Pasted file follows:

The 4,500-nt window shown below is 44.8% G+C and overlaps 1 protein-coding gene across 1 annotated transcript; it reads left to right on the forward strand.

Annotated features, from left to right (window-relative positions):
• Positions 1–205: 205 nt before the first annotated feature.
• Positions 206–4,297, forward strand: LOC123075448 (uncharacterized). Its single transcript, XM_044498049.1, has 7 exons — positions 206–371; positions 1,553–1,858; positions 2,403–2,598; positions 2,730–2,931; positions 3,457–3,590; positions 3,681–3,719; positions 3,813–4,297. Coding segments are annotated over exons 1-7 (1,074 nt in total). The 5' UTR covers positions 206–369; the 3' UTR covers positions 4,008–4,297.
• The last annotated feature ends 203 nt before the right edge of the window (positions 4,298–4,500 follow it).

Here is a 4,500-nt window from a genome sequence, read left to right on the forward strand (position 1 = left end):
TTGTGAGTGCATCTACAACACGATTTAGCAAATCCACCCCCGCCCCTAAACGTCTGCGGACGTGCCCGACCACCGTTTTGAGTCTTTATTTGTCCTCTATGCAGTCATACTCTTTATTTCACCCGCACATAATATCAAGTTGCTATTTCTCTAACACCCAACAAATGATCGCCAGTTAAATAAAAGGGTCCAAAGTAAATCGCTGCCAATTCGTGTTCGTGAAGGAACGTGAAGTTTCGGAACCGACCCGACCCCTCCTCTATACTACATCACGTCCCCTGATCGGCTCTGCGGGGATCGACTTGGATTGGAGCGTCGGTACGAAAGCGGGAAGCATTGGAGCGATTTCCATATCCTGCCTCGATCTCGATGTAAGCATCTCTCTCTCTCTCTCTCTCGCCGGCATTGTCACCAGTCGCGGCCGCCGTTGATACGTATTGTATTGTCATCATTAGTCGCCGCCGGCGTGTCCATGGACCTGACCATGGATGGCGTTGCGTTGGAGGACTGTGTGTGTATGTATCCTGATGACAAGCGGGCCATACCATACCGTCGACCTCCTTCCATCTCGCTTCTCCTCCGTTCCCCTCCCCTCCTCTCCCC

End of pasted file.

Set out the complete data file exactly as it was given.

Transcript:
The 4,500-nt window shown below is 44.8% G+C and overlaps 1 protein-coding gene across 1 annotated transcript; it reads left to right on the forward strand.

Annotated features, from left to right (window-relative positions):
• Positions 1–205: 205 nt before the first annotated feature.
• Positions 206–4,297, forward strand: LOC123075448 (uncharacterized). Its single transcript, XM_044498049.1, has 7 exons — positions 206–371; positions 1,553–1,858; positions 2,403–2,598; positions 2,730–2,931; positions 3,457–3,590; positions 3,681–3,719; positions 3,813–4,297. Coding segments are annotated over exons 1-7 (1,074 nt in total). The 5' UTR covers positions 206–369; the 3' UTR covers positions 4,008–4,297.
• The last annotated feature ends 203 nt before the right edge of the window (positions 4,298–4,500 follow it).

Here is a 4,500-nt window from a genome sequence, read left to right on the forward strand (position 1 = left end):
TTGTGAGTGCATCTACAACACGATTTAGCAAATCCACCCCCGCCCCTAAACGTCTGCGGACGTGCCCGACCACCGTTTTGAGTCTTTATTTGTCCTCTATGCAGTCATACTCTTTATTTCACCCGCACATAATATCAAGTTGCTATTTCTCTAACACCCAACAAATGATCGCCAGTTAAATAAAAGGGTCCAAAGTAAATCGCTGCCAATTCGTGTTCGTGAAGGAACGTGAAGTTTCGGAACCGACCCGACCCCTCCTCTATACTACATCACGTCCCCTGATCGGCTCTGCGGGGATCGACTTGGATTGGAGCGTCGGTACGAAAGCGGGAAGCATTGGAGCGATTTCCATATCCTGCCTCGATCTCGATGTAAGCATCTCTCTCTCTCTCTCTCTCGCCGGCATTGTCACCAGTCGCGGCCGCCGTTGATACGTATTGTATTGTCATCATTAGTCGCCGCCGGCGTGTCCATGGACCTGACCATGGATGGCGTTGCGTTGGAGGACTGTGTGTGTATGTATCCTGATGACAAGCGGGCCATACCATACCGTCGACCTCCTTCCATCTCGCTTCTCCTCCGTTCCCCTCCCCTCCTCTCCCC